The 10 Best Spare Tire Covers
This wiki has been updated 17 times since it was first published in June of 2016. If your vehicle's spare tire is stored on the rear of your car, truck, or SUV, it is at risk of deterioration from exposure to the elements. Make sure your emergency backup is ready and capable when you need it by protecting it with one of these covers. Available in a wide range of graphics and color options, they also offer you the chance to show off your style. When users buy our independently chosen editorial recommendations, we may earn commissions to help fund the Wiki. Skip to the best spare tire cover on Amazon.
Uncovering The Reasons For A Cover
Perhaps it doesn’t match your other four, or perhaps it’s high quality and you’d rather that people didn’t notice.
Maybe you’ve always had a spare tire cover or perhaps you’ve got a new vehicle and are agonizing over whether you even need one. We won’t try to argue that a spare tire cover is more important than some of the other tire accessories you can buy, but there is a definite case to be made for putting one on your spare.
In the first place, while it’s true that all your tires are exposed to the elements, your spare may get an extra dose of sun and its attendant harmful UV rays simply because of its positioning. For folks who rotate all five tires regularly, this may be less of a problem. An ounce of prevention is worth a pound of cure, however, and a spare tire cover is one way to keep your rubber away from the sun’s UV rays. Since these rays can cause rubber to crack and rot, the less exposure, the better.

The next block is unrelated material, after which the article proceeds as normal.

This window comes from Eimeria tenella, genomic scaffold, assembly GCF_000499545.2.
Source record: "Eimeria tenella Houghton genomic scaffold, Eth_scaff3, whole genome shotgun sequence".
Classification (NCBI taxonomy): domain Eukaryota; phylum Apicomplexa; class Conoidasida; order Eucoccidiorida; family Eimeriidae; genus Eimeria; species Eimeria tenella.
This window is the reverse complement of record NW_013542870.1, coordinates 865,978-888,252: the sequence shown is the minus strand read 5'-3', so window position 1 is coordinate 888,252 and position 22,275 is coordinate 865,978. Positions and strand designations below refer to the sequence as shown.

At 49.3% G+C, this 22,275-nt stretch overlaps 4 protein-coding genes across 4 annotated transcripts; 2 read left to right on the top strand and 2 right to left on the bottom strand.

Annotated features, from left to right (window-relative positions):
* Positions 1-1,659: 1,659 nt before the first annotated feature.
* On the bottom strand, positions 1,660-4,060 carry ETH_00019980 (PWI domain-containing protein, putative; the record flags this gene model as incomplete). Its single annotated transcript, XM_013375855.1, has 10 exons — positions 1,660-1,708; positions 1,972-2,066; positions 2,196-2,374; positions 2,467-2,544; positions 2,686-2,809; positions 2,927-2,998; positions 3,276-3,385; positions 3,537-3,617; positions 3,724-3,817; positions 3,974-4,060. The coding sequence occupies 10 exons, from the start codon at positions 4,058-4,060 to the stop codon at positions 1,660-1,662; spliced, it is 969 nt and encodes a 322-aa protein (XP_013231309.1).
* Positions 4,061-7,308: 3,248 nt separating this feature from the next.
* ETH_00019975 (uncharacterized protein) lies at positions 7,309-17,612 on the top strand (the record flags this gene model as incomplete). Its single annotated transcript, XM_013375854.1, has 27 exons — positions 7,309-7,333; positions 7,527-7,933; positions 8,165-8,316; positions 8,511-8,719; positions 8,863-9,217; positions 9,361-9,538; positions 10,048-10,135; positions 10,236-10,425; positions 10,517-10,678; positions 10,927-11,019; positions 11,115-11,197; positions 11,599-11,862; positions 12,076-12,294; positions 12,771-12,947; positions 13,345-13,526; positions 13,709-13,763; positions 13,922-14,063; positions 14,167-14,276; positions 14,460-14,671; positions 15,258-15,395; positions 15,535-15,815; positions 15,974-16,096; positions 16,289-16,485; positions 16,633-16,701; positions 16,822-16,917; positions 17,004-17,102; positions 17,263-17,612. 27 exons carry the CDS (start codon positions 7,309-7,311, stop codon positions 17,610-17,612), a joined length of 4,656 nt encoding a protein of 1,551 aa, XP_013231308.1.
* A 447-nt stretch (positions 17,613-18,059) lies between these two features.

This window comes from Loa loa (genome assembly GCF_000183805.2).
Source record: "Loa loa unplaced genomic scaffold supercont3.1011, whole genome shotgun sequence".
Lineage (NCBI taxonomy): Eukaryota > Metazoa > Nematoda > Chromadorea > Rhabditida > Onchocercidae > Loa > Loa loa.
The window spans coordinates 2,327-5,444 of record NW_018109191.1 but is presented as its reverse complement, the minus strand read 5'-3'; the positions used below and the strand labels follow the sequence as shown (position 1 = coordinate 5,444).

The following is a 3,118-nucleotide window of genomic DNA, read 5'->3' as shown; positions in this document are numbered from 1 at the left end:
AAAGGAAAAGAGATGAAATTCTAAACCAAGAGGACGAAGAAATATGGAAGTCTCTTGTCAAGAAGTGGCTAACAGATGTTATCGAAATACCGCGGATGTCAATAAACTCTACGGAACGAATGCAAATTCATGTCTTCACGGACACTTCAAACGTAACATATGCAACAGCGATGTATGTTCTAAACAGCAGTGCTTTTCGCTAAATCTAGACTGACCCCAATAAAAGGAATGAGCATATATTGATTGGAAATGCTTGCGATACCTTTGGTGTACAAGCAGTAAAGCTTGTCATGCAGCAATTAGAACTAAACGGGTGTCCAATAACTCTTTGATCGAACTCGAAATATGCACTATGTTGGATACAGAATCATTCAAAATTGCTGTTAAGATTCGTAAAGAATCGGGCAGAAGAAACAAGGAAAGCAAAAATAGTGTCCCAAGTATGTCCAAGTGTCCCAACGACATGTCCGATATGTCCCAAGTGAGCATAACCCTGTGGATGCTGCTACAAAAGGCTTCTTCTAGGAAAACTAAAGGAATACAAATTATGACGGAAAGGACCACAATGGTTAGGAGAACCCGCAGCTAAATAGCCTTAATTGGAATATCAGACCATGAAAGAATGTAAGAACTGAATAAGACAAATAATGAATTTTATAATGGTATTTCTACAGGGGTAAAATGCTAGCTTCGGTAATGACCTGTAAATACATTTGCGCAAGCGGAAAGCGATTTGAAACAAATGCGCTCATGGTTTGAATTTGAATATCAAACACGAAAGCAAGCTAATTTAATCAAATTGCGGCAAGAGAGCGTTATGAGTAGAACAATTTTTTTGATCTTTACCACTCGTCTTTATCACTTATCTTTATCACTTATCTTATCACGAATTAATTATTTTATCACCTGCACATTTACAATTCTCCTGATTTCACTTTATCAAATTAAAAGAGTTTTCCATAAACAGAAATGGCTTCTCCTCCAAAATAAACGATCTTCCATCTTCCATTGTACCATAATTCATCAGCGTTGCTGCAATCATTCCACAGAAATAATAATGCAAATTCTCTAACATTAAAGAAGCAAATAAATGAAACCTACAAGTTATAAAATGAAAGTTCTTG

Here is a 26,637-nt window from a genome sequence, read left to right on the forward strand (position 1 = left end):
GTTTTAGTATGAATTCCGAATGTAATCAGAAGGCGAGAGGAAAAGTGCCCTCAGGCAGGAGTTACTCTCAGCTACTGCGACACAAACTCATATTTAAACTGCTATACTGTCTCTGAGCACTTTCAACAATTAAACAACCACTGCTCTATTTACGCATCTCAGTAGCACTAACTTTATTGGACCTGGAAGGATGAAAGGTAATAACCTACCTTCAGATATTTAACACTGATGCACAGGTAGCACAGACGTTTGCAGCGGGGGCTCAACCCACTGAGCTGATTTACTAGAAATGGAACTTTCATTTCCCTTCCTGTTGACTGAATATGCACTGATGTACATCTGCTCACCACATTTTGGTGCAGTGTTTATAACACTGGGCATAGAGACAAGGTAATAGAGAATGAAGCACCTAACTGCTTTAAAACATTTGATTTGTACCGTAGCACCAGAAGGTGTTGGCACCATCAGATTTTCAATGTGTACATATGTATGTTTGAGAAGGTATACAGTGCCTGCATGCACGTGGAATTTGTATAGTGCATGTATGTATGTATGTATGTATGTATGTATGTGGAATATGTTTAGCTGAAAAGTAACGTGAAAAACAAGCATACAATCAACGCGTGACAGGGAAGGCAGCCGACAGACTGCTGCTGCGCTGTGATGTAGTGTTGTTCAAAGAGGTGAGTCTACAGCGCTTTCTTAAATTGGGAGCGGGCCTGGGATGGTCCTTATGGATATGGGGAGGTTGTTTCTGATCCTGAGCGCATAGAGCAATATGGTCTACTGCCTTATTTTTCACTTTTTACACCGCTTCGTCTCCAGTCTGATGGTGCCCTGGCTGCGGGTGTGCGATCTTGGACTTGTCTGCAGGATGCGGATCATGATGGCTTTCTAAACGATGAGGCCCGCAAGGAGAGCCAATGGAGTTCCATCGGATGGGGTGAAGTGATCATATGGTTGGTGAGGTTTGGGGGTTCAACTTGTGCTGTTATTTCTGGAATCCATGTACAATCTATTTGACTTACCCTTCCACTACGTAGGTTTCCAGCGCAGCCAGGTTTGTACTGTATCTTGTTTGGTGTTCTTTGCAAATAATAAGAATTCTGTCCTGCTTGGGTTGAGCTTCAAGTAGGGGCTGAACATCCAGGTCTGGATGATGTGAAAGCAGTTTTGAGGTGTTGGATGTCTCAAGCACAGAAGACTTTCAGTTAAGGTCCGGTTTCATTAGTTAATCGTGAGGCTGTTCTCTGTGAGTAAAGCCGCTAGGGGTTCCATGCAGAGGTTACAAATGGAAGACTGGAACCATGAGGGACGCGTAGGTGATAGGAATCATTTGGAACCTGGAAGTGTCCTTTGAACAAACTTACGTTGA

A spare tire cover will come in handy if you happen to live in an intense winter climate, as well, since they keep the wheel from becoming packed with snow and ice. This may not be harmful, but it can be a pain, making the back door heavier. A cover will keep some salt from being kicked up on the tire, too, although if you live in the Salt Belt, you’re probably already washing your vehicle fairly often. Salt is no friend to any part of your auto.
And even if you aren’t worried about protecting your spare, you might not want it seen for other reasons. Perhaps it doesn’t match your other four, or perhaps it’s high quality and you’d rather that people didn’t notice. People who are casually walking by might not look at your tires, since they’re on the ground and not really in a usual line of vision, but a spare tire certainly is. Covering it up, depending on your cover, might help you avoid attention.
Showing Your Personality
Beyond material concerns about wear and protection, there’s one other reason that people choose a spare tire cover, and it’s a big one: to show off their personalities. While not everyone wants to make a statement with their vehicle accessories, plenty of drivers choose interesting spare tire covers and other decorations.
Finally, if you’re dying to showcase your personality, a funny or decorative spare tire cover is a good way to do so without lowering the value of your vehicle.